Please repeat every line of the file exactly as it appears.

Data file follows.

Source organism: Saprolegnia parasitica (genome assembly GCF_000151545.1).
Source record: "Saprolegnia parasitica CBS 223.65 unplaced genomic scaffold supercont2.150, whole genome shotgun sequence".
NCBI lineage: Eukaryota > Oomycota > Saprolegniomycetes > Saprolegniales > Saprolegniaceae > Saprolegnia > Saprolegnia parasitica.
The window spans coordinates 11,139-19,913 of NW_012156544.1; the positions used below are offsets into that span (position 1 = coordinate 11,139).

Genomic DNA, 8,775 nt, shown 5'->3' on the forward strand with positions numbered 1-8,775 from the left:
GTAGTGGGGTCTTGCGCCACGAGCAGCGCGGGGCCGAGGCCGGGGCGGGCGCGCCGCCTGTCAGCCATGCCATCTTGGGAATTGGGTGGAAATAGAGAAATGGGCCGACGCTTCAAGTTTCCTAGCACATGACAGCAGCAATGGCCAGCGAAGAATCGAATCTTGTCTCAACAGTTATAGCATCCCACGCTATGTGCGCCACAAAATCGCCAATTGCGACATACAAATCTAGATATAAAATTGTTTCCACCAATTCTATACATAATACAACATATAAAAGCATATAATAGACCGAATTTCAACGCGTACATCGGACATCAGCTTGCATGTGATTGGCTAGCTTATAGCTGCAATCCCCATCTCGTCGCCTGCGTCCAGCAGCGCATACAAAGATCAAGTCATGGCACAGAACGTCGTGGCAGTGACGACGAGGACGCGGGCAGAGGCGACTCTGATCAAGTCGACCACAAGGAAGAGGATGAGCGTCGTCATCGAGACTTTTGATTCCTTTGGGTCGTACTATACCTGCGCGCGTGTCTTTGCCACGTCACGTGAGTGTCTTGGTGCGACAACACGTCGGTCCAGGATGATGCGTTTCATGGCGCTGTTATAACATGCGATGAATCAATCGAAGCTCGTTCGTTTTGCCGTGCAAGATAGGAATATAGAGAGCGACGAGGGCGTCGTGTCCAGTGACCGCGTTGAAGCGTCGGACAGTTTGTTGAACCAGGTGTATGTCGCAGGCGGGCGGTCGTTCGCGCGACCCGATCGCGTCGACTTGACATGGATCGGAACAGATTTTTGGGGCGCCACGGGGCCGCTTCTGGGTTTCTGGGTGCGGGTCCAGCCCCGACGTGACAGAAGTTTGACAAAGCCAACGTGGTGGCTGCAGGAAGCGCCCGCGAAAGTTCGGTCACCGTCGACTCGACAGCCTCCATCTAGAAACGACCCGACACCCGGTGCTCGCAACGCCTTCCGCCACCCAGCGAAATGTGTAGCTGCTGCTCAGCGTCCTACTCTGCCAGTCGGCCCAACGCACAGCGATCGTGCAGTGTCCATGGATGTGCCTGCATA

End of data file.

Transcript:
Source organism: Saprolegnia parasitica (genome assembly GCF_000151545.1).
Source record: "Saprolegnia parasitica CBS 223.65 unplaced genomic scaffold supercont2.150, whole genome shotgun sequence".
NCBI lineage: Eukaryota > Oomycota > Saprolegniomycetes > Saprolegniales > Saprolegniaceae > Saprolegnia > Saprolegnia parasitica.
The window spans coordinates 11,139-19,913 of NW_012156544.1; the positions used below are offsets into that span (position 1 = coordinate 11,139).

Genomic DNA, 8,775 nt, shown 5'->3' on the forward strand with positions numbered 1-8,775 from the left:
GTAGTGGGGTCTTGCGCCACGAGCAGCGCGGGGCCGAGGCCGGGGCGGGCGCGCCGCCTGTCAGCCATGCCATCTTGGGAATTGGGTGGAAATAGAGAAATGGGCCGACGCTTCAAGTTTCCTAGCACATGACAGCAGCAATGGCCAGCGAAGAATCGAATCTTGTCTCAACAGTTATAGCATCCCACGCTATGTGCGCCACAAAATCGCCAATTGCGACATACAAATCTAGATATAAAATTGTTTCCACCAATTCTATACATAATACAACATATAAAAGCATATAATAGACCGAATTTCAACGCGTACATCGGACATCAGCTTGCATGTGATTGGCTAGCTTATAGCTGCAATCCCCATCTCGTCGCCTGCGTCCAGCAGCGCATACAAAGATCAAGTCATGGCACAGAACGTCGTGGCAGTGACGACGAGGACGCGGGCAGAGGCGACTCTGATCAAGTCGACCACAAGGAAGAGGATGAGCGTCGTCATCGAGACTTTTGATTCCTTTGGGTCGTACTATACCTGCGCGCGTGTCTTTGCCACGTCACGTGAGTGTCTTGGTGCGACAACACGTCGGTCCAGGATGATGCGTTTCATGGCGCTGTTATAACATGCGATGAATCAATCGAAGCTCGTTCGTTTTGCCGTGCAAGATAGGAATATAGAGAGCGACGAGGGCGTCGTGTCCAGTGACCGCGTTGAAGCGTCGGACAGTTTGTTGAACCAGGTGTATGTCGCAGGCGGGCGGTCGTTCGCGCGACCCGATCGCGTCGACTTGACATGGATCGGAACAGATTTTTGGGGCGCCACGGGGCCGCTTCTGGGTTTCTGGGTGCGGGTCCAGCCCCGACGTGACAGAAGTTTGACAAAGCCAACGTGGTGGCTGCAGGAAGCGCCCGCGAAAGTTCGGTCACCGTCGACTCGACAGCCTCCATCTAGAAACGACCCGACACCCGGTGCTCGCAACGCCTTCCGCCACCCAGCGAAATGTGTAGCTGCTGCTCAGCGTCCTACTCTGCCAGTCGGCCCAACGCACAGCGATCGTGCAGTGTCCATGGATGTGCCTGCATA